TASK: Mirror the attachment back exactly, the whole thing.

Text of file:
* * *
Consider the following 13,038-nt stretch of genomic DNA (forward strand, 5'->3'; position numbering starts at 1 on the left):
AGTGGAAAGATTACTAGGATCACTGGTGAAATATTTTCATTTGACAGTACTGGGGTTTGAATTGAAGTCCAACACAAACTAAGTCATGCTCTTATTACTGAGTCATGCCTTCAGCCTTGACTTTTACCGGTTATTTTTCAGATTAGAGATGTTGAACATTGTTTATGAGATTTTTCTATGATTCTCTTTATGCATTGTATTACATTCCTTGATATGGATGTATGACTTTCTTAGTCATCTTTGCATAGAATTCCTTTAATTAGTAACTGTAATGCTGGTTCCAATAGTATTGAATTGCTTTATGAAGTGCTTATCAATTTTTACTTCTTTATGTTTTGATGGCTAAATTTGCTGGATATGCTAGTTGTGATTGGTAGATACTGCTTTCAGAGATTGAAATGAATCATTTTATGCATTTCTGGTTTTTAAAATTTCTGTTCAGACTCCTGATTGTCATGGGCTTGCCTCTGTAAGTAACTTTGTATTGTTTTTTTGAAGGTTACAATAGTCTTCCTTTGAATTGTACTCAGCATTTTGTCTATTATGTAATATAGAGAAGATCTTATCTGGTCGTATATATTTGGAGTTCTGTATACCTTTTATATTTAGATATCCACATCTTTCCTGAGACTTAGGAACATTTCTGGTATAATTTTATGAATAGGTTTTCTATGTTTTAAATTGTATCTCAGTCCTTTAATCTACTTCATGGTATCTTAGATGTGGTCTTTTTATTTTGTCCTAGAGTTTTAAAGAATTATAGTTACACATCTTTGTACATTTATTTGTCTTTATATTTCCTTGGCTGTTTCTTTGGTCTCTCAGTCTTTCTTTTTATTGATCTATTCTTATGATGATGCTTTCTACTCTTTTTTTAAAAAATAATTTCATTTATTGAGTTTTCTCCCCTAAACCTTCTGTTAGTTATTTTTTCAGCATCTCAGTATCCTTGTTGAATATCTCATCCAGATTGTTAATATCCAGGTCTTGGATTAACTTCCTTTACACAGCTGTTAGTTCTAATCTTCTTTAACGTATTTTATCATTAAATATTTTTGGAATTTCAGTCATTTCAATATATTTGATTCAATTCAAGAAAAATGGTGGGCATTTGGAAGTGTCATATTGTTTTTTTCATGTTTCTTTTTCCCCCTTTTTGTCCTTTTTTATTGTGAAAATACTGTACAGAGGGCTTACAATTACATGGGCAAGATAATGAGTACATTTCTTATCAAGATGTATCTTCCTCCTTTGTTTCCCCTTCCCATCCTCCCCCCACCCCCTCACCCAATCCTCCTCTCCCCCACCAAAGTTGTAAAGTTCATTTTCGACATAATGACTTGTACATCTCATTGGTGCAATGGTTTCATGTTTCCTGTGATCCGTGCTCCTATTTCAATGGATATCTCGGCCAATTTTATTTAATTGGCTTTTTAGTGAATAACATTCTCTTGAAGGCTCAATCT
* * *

Consider the following 13,038-nt stretch of genomic DNA (forward strand, 5'->3'; position numbering starts at 1 on the left):
AGTGGAAAGATTACTAGGATCACTGGTGAAATATTTTCATTTGACAGTACTGGGGTTTGAATTGAAGTCCAACACAAACTAAGTCATGCTCTTATTACTGAGTCATGCCTTCAGCCTTGACTTTTACCGGTTATTTTTCAGATTAGAGATGTTGAACATTGTTTATGAGATTTTTCTATGATTCTCTTTATGCATTGTATTACATTCCTTGATATGGATGTATGACTTTCTTAGTCATCTTTGCATAGAATTCCTTTAATTAGTAACTGTAATGCTGGTTCCAATAGTATTGAATTGCTTTATGAAGTGCTTATCAATTTTTACTTCTTTATGTTTTGATGGCTAAATTTGCTGGATATGCTAGTTGTGATTGGTAGATACTGCTTTCAGAGATTGAAATGAATCATTTTATGCATTTCTGGTTTTTAAAATTTCTGTTCAGACTCCTGATTGTCATGGGCTTGCCTCTGTAAGTAACTTTGTATTGTTTTTTTGAAGGTTACAATAGTCTTCCTTTGAATTGTACTCAGCATTTTGTCTATTATGTAATATAGAGAAGATCTTATCTGGTCGTATATATTTGGAGTTCTGTATACCTTTTATATTTAGATATCCACATCTTTCCTGAGACTTAGGAACATTTCTGGTATAATTTTATGAATAGGTTTTCTATGTTTTAAATTGTATCTCAGTCCTTTAATCTACTTCATGGTATCTTAGATGTGGTCTTTTTATTTTGTCCTAGAGTTTTAAAGAATTATAGTTACACATCTTTGTACATTTATTTGTCTTTATATTTCCTTGGCTGTTTCTTTGGTCTCTCAGTCTTTCTTTTTATTGATCTATTCTTATGATGATGCTTTCTACTCTTTTTTTAAAAAATAATTTCATTTATTGAGTTTTCTCCCCTAAACCTTCTGTTAGTTATTTTTTCAGCATCTCAGTATCCTTGTTGAATATCTCATCCAGATTGTTAATATCCAGGTCTTGGATTAACTTCCTTTACACAGCTGTTAGTTCTAATCTTCTTTAACGTATTTTATCATTAAATATTTTTGGAATTTCAGTCATTTCAATATATTTGATTCAATTCAAGAAAAATGGTGGGCATTTGGAAGTGTCATATTGTTTTTTTCATGTTTCTTTTTCCCCCTTTTTGTCCTTTTTTATTGTGAAAATACTGTACAGAGGGCTTACAATTACATGGGCAAGATAATGAGTACATTTCTTATCAAGATGTATCTTCCTCCTTTGTTTCCCCTTCCCATCCTCCCCCCACCCCCTCACCCAATCCTCCTCTCCCCCACCAAAGTTGTAAAGTTCATTTTCGACATAATGACTTGTACATCTCATTGGTGCAATGGTTTCATGTTTCCTGTGATCCGTGCTCCTATTTCAATGGATATCTCGGCCAATTTTATTTAATTGGCTTTTTAGTGAATAACATTCTCTTGAAGGCTCAATCT